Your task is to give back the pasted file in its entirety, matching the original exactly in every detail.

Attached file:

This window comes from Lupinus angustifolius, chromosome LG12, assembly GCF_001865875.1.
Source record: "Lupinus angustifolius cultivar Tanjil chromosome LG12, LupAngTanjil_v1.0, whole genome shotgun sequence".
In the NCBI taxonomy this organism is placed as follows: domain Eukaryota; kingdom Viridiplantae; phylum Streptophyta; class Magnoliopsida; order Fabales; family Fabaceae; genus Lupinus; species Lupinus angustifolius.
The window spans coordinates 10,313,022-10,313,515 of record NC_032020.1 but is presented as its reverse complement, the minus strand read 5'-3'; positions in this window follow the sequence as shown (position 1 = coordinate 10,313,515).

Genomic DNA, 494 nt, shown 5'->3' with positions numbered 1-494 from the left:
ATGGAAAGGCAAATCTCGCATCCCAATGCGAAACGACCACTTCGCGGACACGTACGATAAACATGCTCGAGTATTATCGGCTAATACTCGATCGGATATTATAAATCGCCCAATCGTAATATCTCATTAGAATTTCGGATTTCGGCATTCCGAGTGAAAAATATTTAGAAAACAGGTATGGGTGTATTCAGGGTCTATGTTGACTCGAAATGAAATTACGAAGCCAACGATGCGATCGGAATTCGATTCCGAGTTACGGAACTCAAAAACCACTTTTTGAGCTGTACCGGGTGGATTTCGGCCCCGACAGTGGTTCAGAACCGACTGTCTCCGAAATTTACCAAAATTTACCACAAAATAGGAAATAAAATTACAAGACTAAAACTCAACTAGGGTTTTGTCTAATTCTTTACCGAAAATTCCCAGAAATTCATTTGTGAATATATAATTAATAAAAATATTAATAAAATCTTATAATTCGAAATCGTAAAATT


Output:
This window comes from Lupinus angustifolius, chromosome LG12, assembly GCF_001865875.1.
Source record: "Lupinus angustifolius cultivar Tanjil chromosome LG12, LupAngTanjil_v1.0, whole genome shotgun sequence".
In the NCBI taxonomy this organism is placed as follows: domain Eukaryota; kingdom Viridiplantae; phylum Streptophyta; class Magnoliopsida; order Fabales; family Fabaceae; genus Lupinus; species Lupinus angustifolius.
The window spans coordinates 10,313,022-10,313,515 of record NC_032020.1 but is presented as its reverse complement, the minus strand read 5'-3'; positions in this window follow the sequence as shown (position 1 = coordinate 10,313,515).

Genomic DNA, 494 nt, shown 5'->3' with positions numbered 1-494 from the left:
ATGGAAAGGCAAATCTCGCATCCCAATGCGAAACGACCACTTCGCGGACACGTACGATAAACATGCTCGAGTATTATCGGCTAATACTCGATCGGATATTATAAATCGCCCAATCGTAATATCTCATTAGAATTTCGGATTTCGGCATTCCGAGTGAAAAATATTTAGAAAACAGGTATGGGTGTATTCAGGGTCTATGTTGACTCGAAATGAAATTACGAAGCCAACGATGCGATCGGAATTCGATTCCGAGTTACGGAACTCAAAAACCACTTTTTGAGCTGTACCGGGTGGATTTCGGCCCCGACAGTGGTTCAGAACCGACTGTCTCCGAAATTTACCAAAATTTACCACAAAATAGGAAATAAAATTACAAGACTAAAACTCAACTAGGGTTTTGTCTAATTCTTTACCGAAAATTCCCAGAAATTCATTTGTGAATATATAATTAATAAAAATATTAATAAAATCTTATAATTCGAAATCGTAAAATT